Catapults at Bala 2013: The TT Races


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The high pressure over the UK gave only whispers of the gradient NE breeze as boats prepared on Saturday, postponing racing, but by afternoon the predicted light SW had arrived. Courses through the three days took in both sides of the starting spit, with long beats and runs enlivened by the dog-legs and gate at the spit, with good views for spectators.

 In Race 1, John Terry and Alastair Forrest had the best of a pack contesting the pin end of a starboard favoured line, but went to the left side of the lake to be disastrously headed, although John fought back into touch with the leaders.
The front fleet stayed tight all the way round the long first lap (photo below)  Gareth Ede crafted a small lead only go the wrong (intuitively correct) way round the downwind mark, so eventually withdrawing.

The light breeze then swung right round back to NE, after drifting patches, and this produced a dramatic spectacle. The back fleet ran up with the light NE wind, catching the front group so much that they fitted into gaps between them, formimg a pack of twelve boats running in line abreast, equal first.

 Paul Ellis down to lee could tighten up to claim the inside rounding and the lead, but Alex Montgomery extricated himself best as a fleet thirty yards wide swung round the mark, and he hugged the right-hand shore to snatch and build a big lead to the finish. Behind, in the final beat George Evans tacked out into the lake for better breeze, coming through for the second place ahead of John and Paul.

  
 (Below: a tight front fleet comes to the downwind mark, Race 1)

catapult sailing at bala


For Race 2, the breeze stayed in the NE sector, but light and swinging, and a short reach back and forth across the lake was added at the windward end (photo below). Alastair risked a starboard start in the shallows a few feet from the start flags, with  a good gain, then catching John Terry as he came across to the favoured end on port (with John grounding on the stones as he manoevred.) The breeze swung or died at times with big gains and losses, but Alex came through the fleet to hold a lead to the end, from  Paul and Gareth, in a close group round the two long laps. On the final beat to the line, George pressured Alastair, who seeking better breeze tacked out into the lake, lifting him from fifth to second past the boats sliding along the shore.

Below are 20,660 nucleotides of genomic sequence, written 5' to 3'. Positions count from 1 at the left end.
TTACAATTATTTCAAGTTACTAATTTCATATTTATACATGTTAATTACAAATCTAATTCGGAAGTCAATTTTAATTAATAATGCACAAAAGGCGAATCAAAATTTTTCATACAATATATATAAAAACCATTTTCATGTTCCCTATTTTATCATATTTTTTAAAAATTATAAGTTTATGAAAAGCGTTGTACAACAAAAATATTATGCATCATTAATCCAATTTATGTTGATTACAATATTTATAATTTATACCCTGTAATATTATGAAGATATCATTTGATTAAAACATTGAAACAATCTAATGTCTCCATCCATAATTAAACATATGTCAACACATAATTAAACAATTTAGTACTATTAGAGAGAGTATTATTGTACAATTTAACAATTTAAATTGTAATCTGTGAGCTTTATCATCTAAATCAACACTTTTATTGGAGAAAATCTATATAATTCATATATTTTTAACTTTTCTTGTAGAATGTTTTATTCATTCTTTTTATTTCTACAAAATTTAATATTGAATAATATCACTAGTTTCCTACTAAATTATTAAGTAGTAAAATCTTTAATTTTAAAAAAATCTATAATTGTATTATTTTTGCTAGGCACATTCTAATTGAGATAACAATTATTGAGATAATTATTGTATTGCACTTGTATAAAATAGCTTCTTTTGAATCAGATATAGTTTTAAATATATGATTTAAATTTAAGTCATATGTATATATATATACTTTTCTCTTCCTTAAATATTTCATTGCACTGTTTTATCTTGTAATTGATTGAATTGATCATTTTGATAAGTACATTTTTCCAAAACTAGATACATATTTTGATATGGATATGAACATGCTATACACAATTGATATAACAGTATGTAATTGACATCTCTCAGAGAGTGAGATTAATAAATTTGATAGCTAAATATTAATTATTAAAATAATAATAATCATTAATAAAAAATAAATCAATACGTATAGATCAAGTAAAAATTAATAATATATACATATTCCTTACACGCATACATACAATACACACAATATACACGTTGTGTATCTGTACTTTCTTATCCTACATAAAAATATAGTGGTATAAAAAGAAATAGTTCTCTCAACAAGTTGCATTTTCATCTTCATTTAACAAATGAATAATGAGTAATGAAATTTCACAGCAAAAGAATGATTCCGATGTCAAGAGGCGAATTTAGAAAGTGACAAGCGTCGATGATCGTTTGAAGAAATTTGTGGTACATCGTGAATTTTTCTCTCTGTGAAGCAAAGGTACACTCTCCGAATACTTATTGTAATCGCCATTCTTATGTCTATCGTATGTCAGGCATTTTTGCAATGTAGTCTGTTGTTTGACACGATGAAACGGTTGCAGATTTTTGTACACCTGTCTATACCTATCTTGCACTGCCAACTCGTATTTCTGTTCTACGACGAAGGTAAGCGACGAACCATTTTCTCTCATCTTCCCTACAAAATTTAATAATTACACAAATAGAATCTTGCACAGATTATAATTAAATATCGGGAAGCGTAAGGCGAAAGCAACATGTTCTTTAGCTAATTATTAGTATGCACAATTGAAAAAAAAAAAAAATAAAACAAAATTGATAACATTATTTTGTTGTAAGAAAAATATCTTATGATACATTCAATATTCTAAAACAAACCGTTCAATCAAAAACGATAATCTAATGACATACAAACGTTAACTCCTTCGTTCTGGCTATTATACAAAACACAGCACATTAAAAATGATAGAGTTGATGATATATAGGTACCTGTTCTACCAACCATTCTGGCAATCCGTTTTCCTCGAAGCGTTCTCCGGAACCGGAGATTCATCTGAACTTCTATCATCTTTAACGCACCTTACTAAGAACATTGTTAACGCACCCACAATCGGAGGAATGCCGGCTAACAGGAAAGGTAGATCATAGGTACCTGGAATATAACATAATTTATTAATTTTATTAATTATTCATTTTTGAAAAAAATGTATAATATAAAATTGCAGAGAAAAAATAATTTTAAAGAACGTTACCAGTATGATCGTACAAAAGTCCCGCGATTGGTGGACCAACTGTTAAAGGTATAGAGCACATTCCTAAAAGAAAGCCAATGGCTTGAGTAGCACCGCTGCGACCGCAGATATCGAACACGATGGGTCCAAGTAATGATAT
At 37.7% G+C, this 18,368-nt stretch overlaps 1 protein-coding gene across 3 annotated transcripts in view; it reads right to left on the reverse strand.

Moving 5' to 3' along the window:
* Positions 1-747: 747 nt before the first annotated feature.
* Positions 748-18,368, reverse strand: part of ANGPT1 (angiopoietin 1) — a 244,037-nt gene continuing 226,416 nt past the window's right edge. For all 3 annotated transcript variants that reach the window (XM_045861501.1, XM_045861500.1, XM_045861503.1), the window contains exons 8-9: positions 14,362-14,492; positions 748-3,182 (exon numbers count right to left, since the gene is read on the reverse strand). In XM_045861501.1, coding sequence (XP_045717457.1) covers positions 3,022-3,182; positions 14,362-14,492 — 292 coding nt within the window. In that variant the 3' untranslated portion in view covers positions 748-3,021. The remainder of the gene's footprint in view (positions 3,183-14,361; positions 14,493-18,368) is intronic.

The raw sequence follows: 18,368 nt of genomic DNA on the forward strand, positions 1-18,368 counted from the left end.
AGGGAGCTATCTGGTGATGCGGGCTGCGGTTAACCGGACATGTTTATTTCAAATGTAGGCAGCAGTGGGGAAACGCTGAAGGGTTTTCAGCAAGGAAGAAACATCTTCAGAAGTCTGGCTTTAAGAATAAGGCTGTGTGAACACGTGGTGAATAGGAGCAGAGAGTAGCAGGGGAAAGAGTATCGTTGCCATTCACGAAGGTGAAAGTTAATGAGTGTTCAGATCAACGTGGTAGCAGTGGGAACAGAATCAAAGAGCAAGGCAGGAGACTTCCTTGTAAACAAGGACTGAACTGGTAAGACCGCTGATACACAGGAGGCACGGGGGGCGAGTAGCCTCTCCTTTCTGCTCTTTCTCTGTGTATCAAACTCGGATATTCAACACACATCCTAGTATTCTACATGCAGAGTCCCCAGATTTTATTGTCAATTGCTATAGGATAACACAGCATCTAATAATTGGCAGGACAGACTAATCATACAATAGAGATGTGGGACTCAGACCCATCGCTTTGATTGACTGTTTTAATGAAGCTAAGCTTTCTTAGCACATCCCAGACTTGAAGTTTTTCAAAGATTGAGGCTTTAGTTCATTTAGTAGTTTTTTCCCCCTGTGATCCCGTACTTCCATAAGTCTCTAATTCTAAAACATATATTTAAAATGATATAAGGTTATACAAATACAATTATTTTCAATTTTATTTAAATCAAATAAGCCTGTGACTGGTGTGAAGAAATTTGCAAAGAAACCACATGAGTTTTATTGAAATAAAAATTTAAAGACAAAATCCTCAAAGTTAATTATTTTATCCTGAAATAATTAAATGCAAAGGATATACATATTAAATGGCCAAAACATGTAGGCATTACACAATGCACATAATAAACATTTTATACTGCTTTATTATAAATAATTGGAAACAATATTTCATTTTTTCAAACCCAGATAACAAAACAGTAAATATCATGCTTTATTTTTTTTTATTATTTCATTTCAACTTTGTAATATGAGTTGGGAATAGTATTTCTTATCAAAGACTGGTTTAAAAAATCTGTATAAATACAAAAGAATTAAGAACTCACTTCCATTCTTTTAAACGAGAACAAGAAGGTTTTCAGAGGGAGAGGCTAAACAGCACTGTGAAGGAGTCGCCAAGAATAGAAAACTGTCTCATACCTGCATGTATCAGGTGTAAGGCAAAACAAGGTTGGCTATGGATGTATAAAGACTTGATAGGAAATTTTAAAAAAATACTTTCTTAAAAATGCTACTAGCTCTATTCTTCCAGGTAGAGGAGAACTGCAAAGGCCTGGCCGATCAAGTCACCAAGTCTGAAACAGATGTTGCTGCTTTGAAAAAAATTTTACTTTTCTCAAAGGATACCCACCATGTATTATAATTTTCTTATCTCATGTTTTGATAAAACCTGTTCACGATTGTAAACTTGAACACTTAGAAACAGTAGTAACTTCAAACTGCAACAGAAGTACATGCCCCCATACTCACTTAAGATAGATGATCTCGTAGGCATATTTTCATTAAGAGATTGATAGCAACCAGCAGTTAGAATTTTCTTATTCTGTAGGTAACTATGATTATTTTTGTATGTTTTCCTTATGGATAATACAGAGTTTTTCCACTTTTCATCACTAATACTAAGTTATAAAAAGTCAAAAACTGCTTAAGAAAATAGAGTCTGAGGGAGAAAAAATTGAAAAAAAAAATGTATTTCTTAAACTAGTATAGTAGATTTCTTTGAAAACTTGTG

(Below: the short reach across the lake gives the chance of a burst: Nigel leads George and Stuart)


A glassy lake on Sunday morning again needed a postponement, but this time the SW breeze arrived firmly after lunch, and the Race Officer added a leg reaching across the lake and back at the downwind end. In Race three. Alastair blocked the attempt by Alex to come in at the starboard end of the line, but that did him a favour forcing him out to the right where he had a useful gain. Meanwhile John Terry came through for a useful lead, chased downwind by a close fleet (photo below) On the second lap, John realised he had not gone through the upwind gate at the spit, turning back, convincing Alastair that he had not as well, requiring each to do an unwinding long half-lap. Paul Ellis fought off Alex for the win, with Gareth third.

(Below: John Terry leading in Race 3 has time to look back and snap the chasing fleet of Alastair Alex and Gareth)

 Race four followed back to back on the same course with the breeze building and steadying, still moderate, but now the reach back and forth across the lake gave an exhilarating bursts if the puff arraived.

It was enough
to let Gareth trapeze, and with John show good upwind speed, into the first and second places, with Alex in third this time. Chris Phillips' good beating speed gave a continuing battle with Paul and Alastair and sixth place.

Sailors woke again on Monday to find mist hanging over a glassy lake, but an hour before the start, a SW breeze swept up the lake and steadied into a Force 2-3, still swinging unpredictably. The Race Officer set the day's courses further SW down the lake to the distant windward mark, keeping the reach at the downwind end.

For Race 5, Alastair won the starboard-favoured start, and gained steadily away from the fleet, but could not hold his lead, as Alex and John moved up to battle for the lead, Alex scoring another win. Alastair hung on for third in the upwind battles from Paul and then Gareth. Further back, in one of the many  race-within-a-race tussles by close rivals, Stuart Ede and Nigel Harrison stayed no more than 50 metres apart all the way round, Nigel getting ahead upwind and Stuart overtaking downwind, until with Nigel two boat lenghths ahead, Stuart grabbed a dead heat by gambling on tacking early and scraping over the line right by the spit (only feet from the line judges) as Nigel crossed further upwind

In  Race 6
John captured the pin end from the pack, and then tore off into an increasing lead looking uncatchable, but over the two laps Alex climbed to push him, these two out ahead with Gareth further back. Sydney Gage's upwind speed competed with Paul for fourth, until Paul pulled away in the second long beat. George firmly closed out Alastair in a personal battle, and Nigel with battens loosened to take out the extreme camber in part of his sail had obvious better speed, crossing two seconds behind Alastair as they denied Syd his 5th place in the last yards of the race.

  Results table, and fun races      

 
(Below: the team gets Don's guidance  at the race control.)

 

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